JOINT BASE SAN ANTONIO-RANDOLPH, Texas--The Air Force’s Personnel Center hosted its second squadron commander course here March 18-22.
After a six-year hiatus, the course was reinstituted in January and redesigned to provide new and sitting squadron commanders a first-hand opportunity to learn about key issues and processes about AFPC’s key programs and processes for talent management and care for Airmen and families.
“I’m most excited that AFPC leadership empowers our course briefers to dynamically adapt, even throughout the course week to focus on current content for squadron commanders that is relevant to their responsibility of ensuring AFPC supports their Airmen and unit missions,” said Lt. Col. Joshua Hawkins, AFPC squadron commander course director.
Throughout the week commanders met with AFPC senior leaders and subject matter experts covering various topics that focused on commander roles for officer and enlisted evaluations, promotions, force development, assignment management, fitness management, civilian human resources, unit deployment readiness, casualty support, the disability evaluation system and exceptional family member programs.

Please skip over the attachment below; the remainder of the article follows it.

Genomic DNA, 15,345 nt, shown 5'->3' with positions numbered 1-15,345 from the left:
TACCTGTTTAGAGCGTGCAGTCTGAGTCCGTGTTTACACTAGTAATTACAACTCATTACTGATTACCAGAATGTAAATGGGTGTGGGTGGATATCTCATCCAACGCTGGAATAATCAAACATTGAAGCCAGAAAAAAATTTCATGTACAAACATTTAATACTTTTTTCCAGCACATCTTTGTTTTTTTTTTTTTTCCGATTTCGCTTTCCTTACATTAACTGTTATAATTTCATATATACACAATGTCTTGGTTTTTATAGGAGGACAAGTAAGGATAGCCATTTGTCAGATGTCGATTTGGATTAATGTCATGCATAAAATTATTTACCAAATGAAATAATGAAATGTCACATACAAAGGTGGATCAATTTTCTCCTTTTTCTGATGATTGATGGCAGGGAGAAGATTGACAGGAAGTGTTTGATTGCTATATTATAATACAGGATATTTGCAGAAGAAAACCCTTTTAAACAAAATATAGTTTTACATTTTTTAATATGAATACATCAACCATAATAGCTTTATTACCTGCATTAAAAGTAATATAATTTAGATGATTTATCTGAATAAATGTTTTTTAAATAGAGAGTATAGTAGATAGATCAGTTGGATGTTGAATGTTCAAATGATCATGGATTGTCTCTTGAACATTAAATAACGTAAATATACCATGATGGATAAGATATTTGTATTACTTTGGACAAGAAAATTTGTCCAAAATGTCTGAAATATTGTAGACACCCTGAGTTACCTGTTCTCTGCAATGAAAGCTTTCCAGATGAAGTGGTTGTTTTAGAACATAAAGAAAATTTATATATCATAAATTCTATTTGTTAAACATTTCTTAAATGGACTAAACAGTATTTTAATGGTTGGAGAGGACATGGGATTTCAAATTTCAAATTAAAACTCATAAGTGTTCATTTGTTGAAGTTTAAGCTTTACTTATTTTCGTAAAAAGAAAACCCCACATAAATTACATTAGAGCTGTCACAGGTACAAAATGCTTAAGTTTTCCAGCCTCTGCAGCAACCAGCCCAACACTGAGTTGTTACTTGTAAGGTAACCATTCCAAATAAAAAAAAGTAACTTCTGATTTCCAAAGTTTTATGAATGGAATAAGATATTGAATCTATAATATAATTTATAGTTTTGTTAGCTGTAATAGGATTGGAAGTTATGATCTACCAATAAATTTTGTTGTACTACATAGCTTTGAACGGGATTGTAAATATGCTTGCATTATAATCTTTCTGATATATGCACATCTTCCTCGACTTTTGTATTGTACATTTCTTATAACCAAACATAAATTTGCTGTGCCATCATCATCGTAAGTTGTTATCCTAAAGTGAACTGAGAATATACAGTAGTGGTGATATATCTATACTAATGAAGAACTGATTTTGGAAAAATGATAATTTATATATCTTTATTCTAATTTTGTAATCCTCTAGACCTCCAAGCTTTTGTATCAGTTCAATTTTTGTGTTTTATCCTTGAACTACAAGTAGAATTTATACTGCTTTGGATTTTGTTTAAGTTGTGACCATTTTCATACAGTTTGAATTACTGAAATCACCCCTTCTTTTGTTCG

“The course helped us see what AFPC does for us, how they operate and what kind of services they provide,” said Lt. Col. Nicholas Rowe, 423rd Mobility Training Squadron commander, Joint Base McGuire-Dix-Lakehurst, New Jersey.
“Providing an open dialogue for squadron commanders to share their thoughts and for them to feel confident in the AFPC team is crucial not only for the success of this course but for the success of our Air Force,” said Col. Julie Boit, AFPC director of military personnel operations. “Through this course, our experts help equip commanders with AFPC-specific information that they can use as they lead Airmen in operational squadrons across the Air Force.”
While major commands offer squadron commander courses focused on commanders’ functional roles in their respective MAJCOMs, the AFPC course is designed to focus on resources available to help commanders take care of Airmen and their families, regardless of functional specialty or MAJCOM.
“The AFPC squadron commander course is different in that it focuses on how commanders take care of their people and the resources available to them,” said Lt. Col. Redahlia Person, 723rd Aircraft Maintenance Squadron commander, Moody Air Force Base, Georgia.
“This course taught us a lot of good skills and gave us some of the background on why (AFPC) processes work the way they do to directly help our Airmen. I would highly encourage any first-year sitting commander to attend this course,” said Rowe. “This is a very valuable course for the Air Force.”
AFPC’s mission involves every Airman, military and civilian, and family members. The AFPC squadron commander course runs throughout the calendar year. Those interested in attending may contact their MAJCOM/A1 team for details on upcoming class dates and registration.
For more information about Air Force personnel programs, visit the AFPC public website.